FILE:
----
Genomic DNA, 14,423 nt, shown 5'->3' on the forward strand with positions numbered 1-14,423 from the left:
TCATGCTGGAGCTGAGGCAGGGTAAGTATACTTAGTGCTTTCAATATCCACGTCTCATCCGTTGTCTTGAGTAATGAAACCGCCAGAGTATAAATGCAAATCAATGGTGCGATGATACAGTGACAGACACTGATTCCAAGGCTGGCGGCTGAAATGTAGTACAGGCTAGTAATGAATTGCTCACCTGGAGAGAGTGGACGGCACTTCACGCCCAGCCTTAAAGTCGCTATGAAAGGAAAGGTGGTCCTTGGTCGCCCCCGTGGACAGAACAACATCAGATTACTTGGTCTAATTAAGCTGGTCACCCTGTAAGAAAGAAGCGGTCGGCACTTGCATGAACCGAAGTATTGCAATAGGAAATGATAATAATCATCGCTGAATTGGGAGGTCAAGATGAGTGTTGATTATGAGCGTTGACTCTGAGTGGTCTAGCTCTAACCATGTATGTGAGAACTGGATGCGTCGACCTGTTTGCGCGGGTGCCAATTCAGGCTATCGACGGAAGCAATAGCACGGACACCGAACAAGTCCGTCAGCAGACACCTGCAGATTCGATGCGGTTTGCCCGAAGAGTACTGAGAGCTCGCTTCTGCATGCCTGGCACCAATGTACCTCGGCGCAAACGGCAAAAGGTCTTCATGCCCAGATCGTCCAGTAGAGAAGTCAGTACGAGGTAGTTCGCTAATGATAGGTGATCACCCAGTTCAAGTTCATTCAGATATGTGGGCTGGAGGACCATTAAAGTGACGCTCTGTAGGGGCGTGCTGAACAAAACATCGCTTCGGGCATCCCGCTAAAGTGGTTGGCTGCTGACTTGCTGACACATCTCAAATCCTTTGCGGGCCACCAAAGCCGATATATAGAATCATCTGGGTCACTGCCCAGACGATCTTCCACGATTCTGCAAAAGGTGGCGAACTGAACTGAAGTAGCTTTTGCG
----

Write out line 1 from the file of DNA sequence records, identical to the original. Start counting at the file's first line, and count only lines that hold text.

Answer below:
Genomic DNA, 14,423 nt, shown 5'->3' on the forward strand with positions numbered 1-14,423 from the left: